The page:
Used in Ancient China as early as the Qin dynasty (221 BCE – 207 BCE) or before, Chinese compasses were invented for more than just helping people find their way when traveling. Compasses were originally developed for aligning buildings with directions (north, south, east or west), and as a tool used in fortune telling.
Original Chinese Compass Design
The Ancient Chinese compass was made from iron oxide, a mineral ore. Iron oxide is also known as lodestone and magneta.
The most popular style of the first Chinese compass used a lodestone (which automatically points to the south) and a bronze plate. The lodestone was carved into the shape of a spoon. The spoon was placed on a flat plate of bronze. As the bronze plate was moved, the lodestone spun around and came to a stop in a north-to-south orientation with the handle pointing to the south. The “magnetized” lodestone aligned itself with the Earth’s magnetic field. This style of compass was called a “south-pointer”. The bronze plate was also marked with constellations, cardinal points, and other symbols important to the Ancient Chinese.
Another style of compass was made by placing an iron needle that had been rubbed with a lodestone on a piece of wood and floating the wood in a bowl of water. The water allowed the wood to move or spin around until the iron oxide needle was pointing south.
How the Chinese Compasses was used
The original use of Ancient Chinese compasses was for maintaining harmony and prosperity with one’s environment and for telling the future.
If your home or business was placed in the right direction, then you would have a good life including good health and much wealth. Today, we know this practice as feng shui.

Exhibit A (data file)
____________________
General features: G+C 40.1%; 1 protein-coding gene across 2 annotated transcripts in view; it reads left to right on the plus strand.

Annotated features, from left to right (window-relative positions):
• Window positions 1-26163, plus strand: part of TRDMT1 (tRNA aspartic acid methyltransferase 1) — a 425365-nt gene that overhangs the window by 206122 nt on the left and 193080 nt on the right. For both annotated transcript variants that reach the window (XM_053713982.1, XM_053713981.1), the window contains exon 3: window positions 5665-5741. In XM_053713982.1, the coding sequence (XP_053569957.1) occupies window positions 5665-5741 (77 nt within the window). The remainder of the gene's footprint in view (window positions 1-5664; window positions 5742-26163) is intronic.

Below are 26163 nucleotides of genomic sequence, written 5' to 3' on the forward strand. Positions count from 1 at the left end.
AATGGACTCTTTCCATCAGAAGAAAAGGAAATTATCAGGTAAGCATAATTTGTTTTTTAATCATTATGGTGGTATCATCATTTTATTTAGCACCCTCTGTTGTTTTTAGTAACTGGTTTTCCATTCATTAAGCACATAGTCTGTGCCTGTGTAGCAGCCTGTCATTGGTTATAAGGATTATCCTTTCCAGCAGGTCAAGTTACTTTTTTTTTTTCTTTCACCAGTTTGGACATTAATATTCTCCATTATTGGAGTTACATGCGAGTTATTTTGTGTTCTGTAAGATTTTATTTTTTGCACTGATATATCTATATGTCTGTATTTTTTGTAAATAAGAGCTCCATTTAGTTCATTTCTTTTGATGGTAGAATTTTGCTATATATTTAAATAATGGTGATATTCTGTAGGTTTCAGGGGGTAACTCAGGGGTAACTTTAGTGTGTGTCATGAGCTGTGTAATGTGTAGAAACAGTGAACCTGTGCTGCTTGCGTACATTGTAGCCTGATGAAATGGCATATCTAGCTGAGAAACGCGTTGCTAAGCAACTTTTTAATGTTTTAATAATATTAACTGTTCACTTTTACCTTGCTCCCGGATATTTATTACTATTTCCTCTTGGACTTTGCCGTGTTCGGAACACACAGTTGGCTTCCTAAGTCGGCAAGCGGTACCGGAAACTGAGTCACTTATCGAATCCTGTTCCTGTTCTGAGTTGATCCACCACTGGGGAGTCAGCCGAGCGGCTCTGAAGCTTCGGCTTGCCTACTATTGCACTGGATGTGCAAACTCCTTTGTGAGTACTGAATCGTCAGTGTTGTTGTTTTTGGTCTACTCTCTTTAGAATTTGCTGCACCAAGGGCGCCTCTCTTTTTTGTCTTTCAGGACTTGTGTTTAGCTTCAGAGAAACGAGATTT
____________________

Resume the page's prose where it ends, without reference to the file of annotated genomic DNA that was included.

If you wanted to know the best time and location to get married or to have a burial, then the fortune tellers would use a fortune telling board that included a lodestone to give you the information you needed.
Additionally, the Ancient Chinese used the compass for navigation – to find their way home when traveling. The use of the compass for travel also gave the advantage of being able to travel no matter the weather condition. If clouds or fog masked the sun or the stars, you could still travel because the compass would point you in the right direction.
Comparing Ancient Chinese Compasses and Modern Compasses
There is one major difference between the Ancient Chinese compass and the compasses of today – pointing to the south (Ancient Chinese) versus pointing to the north (today’s compasses).
It doesn’t matter whether a lodestone pointing to the south is better or worse than a magnet pointing to the north. As long as the person using the compass knows what type of material the compass is made from, they can travel in whatever direction is best for them knowing that their compass will point them in the right direction – north or south, east or west.
Chinese Compass Navigation
One of the first recordings of using a compass for navigation was during the Northern Song dynasty (960 CE – 1126 CE). These compasses were made by floating a magnetized needle in water. The needle could move freely in the water and point to the earth’s magnetic poles no matter the movement from the ship or boat.